Found sparingly in England from Liverpool southwards, and just into Wales. Benson (1952) described the range as south of the Wash-Severn line, and so there may have been a slight range expansion north-westwards subsequently (Musgrove, 2023).
A smaller black and yellow species. The metapleura and scutellum entirely black. The two basal segments of the antennae are yellow as are the tegulae and the edge of the pronotum. On the abdomen the apical margin of the first tergite is yellow and all of the 5th tergite and the apical tergites are yellow. The fore wing stigma is bicolorous being yellow with a darker apex.
Tenthredo zona are associated with dry heaths and chalk downs. Larvae feed on St John's-wort.
Size: 8 - 10mm
GB IUCN Status: Least Concern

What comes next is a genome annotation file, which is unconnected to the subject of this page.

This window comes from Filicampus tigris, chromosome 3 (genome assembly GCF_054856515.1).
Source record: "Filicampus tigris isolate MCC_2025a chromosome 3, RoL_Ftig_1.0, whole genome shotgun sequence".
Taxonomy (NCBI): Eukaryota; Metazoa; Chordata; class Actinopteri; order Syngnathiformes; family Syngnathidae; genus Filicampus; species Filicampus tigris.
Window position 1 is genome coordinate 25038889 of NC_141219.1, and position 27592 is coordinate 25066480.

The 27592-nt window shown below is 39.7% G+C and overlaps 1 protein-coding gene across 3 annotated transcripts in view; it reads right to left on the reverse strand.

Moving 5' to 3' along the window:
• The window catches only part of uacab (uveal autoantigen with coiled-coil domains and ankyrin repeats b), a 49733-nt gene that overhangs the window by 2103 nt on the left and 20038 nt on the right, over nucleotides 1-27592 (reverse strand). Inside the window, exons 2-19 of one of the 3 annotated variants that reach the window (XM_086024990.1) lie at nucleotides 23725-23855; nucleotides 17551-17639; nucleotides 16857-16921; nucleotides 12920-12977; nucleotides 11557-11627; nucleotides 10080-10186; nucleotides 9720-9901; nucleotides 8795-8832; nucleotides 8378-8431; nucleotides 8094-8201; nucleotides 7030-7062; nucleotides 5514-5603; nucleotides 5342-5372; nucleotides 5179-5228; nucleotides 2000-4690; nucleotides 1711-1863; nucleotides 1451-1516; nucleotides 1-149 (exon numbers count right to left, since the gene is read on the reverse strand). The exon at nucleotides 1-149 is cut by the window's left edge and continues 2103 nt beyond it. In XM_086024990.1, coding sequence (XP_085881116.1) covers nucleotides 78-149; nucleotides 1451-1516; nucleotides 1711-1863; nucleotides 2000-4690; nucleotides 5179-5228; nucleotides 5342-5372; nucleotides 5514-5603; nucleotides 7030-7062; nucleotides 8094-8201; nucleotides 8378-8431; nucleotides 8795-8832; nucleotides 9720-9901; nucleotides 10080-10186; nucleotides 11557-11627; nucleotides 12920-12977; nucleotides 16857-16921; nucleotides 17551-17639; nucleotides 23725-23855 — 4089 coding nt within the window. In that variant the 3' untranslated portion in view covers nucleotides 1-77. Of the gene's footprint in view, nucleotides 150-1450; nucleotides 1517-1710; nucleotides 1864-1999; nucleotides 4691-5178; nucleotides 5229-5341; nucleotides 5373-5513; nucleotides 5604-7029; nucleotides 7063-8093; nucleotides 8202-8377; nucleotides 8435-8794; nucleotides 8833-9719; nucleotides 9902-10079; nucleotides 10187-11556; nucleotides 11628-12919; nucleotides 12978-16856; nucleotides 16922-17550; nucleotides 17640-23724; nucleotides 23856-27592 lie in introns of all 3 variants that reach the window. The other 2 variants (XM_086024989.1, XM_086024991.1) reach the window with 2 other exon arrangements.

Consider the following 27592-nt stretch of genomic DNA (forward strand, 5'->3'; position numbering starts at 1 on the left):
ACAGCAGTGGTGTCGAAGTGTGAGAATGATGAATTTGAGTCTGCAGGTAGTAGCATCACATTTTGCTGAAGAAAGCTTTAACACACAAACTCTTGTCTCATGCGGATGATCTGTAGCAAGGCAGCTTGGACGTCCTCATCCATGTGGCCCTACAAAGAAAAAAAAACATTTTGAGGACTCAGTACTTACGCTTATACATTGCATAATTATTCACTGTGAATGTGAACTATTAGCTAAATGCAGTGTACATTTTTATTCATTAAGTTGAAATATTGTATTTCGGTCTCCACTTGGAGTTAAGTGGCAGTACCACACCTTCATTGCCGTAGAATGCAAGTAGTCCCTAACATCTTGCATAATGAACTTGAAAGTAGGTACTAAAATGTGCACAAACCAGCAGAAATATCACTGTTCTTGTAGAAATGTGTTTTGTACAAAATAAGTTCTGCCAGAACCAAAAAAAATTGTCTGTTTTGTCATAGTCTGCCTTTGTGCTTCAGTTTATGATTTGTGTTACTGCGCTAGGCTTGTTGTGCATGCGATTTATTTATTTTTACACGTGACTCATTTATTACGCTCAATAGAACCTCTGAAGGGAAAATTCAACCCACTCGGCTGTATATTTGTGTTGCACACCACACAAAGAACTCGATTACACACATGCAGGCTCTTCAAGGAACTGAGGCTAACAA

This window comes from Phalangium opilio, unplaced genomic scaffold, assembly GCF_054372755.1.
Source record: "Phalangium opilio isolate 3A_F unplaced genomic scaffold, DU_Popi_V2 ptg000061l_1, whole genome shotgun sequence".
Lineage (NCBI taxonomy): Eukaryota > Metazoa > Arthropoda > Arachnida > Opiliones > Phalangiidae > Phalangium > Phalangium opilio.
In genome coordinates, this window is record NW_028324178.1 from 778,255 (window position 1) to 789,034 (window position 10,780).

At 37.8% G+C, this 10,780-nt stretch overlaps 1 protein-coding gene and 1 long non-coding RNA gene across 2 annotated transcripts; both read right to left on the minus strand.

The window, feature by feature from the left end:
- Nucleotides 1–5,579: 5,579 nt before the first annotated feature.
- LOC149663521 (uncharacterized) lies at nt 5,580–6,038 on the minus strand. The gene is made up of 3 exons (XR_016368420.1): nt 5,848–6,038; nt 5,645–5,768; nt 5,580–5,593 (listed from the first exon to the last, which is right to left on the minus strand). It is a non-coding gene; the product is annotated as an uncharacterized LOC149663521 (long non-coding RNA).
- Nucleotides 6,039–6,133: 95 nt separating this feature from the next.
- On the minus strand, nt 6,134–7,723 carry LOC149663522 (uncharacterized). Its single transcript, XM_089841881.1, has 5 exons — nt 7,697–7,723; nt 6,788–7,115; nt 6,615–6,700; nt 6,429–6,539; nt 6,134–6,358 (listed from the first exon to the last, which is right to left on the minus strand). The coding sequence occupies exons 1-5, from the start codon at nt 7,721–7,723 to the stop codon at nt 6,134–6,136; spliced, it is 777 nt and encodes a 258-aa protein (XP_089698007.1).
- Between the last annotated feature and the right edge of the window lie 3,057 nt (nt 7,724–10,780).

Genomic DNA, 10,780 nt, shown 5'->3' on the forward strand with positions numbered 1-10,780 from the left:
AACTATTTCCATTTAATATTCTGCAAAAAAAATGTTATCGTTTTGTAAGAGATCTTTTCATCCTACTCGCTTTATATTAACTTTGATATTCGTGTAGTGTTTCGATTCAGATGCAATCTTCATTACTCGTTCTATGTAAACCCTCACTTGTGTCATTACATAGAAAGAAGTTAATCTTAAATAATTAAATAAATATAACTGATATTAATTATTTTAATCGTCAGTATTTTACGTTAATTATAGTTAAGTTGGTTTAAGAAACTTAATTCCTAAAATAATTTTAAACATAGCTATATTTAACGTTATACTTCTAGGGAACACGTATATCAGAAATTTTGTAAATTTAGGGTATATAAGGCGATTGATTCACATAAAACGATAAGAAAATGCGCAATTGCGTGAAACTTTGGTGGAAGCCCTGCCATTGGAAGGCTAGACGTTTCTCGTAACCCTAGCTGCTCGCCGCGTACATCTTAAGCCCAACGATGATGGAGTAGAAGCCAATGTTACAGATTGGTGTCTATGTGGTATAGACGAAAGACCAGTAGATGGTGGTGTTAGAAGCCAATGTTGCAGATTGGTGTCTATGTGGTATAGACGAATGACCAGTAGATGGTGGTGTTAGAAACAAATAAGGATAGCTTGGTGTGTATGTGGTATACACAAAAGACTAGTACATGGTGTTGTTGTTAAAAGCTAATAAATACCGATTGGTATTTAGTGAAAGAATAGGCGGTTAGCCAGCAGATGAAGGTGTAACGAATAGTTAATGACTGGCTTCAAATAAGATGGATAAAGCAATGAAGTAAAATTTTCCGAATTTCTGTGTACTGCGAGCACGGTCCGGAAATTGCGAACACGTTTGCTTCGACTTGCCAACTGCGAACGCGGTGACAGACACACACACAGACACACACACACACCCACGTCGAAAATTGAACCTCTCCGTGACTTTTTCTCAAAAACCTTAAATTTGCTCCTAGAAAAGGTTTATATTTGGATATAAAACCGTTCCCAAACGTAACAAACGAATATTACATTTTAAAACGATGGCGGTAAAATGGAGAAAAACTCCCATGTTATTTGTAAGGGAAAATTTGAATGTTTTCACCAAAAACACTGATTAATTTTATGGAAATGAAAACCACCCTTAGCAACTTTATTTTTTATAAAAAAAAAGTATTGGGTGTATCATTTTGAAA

GB Rarity Status: None
Distribution: England, Wales
Flight period: Late April to June
Plant associations: Hypericum perforatum (perforate St John's-wort)
Benson, R.B., 1952. Handbooks for the Identification of British Insects. Hymenoptera, Symphyta, Vol 6, Section 2(a-c), Royal Entomological Society, London
Fekete, K. (2018) Beginner’s guide to identifying British Tenthredo, Natural History Museum, London. http://www.nhm.ac.uk/content/dam/nhmwww/take-part/identification-trainers/sawflies-guide-id-trainees.pdf [Accessed 26Apr2019]
Liston A, Knight G, Sheppard D, Broad G, Livermore L (2014) Checklist of British and Irish Hymenoptera - Sawflies, ‘Symphyta’. Biodiversity Data Journal 2: e1168. https://doi.org/10.3897/BDJ.2.e1168
Musgrove, A.J. 2023. A review of the status of sawflies of Great Britain - Phase 2: The Athaliidae and the Tenthredinidae (excluding Nematinae). Natural England, unpublished